Who Is Minding the Federal Estate? is for anyone interested in improving the condition of our public lands. Fretwell begins by examining the origins of the federal estate, which, though originally intended to be a temporary clearinghouse, now comprises a third of the U.S. landmass. She describes the evolution of laws governing that estate, and of the public conception of wilderness, which was once thought to be abundant and in need of taming, but is now considered to be inviolable and even sacred. In non-technical prose that draws on economic theory and empirical analysis, Fretwell investigates patterns of federal land management and mismanagement. The book closes by offering alternatives that will improve stewardship of the federal estate by freeing public land from the grasp of politicians who come and go in favor of a sustainable, long-term management ethic. These alternatives come unshackled by policies that lead to disasters such as the recent and ongoing epidemic of massive fires sweeping the forests of the West.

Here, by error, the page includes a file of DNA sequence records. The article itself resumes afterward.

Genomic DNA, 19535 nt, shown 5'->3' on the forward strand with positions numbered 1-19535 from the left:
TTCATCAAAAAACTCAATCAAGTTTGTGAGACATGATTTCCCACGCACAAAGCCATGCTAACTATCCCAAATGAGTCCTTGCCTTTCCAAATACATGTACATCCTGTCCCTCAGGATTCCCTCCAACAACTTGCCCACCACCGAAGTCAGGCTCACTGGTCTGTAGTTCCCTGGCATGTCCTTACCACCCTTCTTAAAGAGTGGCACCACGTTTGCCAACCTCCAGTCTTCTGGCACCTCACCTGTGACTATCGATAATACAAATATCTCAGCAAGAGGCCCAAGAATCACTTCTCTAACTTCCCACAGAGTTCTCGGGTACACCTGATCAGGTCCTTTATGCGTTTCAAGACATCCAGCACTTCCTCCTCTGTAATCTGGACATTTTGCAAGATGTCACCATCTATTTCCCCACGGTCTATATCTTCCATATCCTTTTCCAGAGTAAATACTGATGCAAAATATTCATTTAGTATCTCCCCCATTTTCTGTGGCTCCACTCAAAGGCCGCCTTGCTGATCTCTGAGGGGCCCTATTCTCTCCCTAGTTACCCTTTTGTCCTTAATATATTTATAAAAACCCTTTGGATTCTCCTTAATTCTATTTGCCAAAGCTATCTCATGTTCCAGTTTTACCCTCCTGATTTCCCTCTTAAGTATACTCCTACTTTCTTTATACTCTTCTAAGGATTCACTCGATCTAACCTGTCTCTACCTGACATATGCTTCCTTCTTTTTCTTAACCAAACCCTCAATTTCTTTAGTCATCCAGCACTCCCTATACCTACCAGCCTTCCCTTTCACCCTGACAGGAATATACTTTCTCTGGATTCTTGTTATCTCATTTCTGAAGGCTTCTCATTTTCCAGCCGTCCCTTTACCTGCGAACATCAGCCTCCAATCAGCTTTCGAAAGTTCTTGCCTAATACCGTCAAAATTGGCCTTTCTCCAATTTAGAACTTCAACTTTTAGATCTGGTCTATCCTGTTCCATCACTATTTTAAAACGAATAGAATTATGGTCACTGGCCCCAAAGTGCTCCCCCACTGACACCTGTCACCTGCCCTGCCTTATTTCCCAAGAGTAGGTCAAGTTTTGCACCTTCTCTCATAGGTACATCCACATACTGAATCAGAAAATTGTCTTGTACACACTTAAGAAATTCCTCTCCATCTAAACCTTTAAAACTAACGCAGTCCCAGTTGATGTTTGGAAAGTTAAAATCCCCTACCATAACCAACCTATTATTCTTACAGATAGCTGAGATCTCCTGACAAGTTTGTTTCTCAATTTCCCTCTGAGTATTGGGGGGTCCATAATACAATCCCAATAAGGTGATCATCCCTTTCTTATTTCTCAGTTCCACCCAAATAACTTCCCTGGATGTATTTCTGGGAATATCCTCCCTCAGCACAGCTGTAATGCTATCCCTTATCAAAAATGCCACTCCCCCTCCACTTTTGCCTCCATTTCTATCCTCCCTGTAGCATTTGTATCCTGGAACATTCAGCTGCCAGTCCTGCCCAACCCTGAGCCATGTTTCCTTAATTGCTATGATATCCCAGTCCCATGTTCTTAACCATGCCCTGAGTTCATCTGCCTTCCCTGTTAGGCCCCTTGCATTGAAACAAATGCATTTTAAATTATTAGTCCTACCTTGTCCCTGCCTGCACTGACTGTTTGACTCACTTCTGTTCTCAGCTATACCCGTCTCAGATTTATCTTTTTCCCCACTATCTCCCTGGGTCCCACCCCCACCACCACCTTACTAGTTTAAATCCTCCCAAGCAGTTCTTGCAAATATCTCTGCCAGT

If any area of government is in great need of ‘change’ today, it is public land management. It is failing economically and environmentally. Holly Lippke Frertwell offers a valuable diagnosis of public land problems and a set of possible solutions that should be required reading for the Obama administration.
— Robert H. Nelson
School of Public Policy at the University of Maryland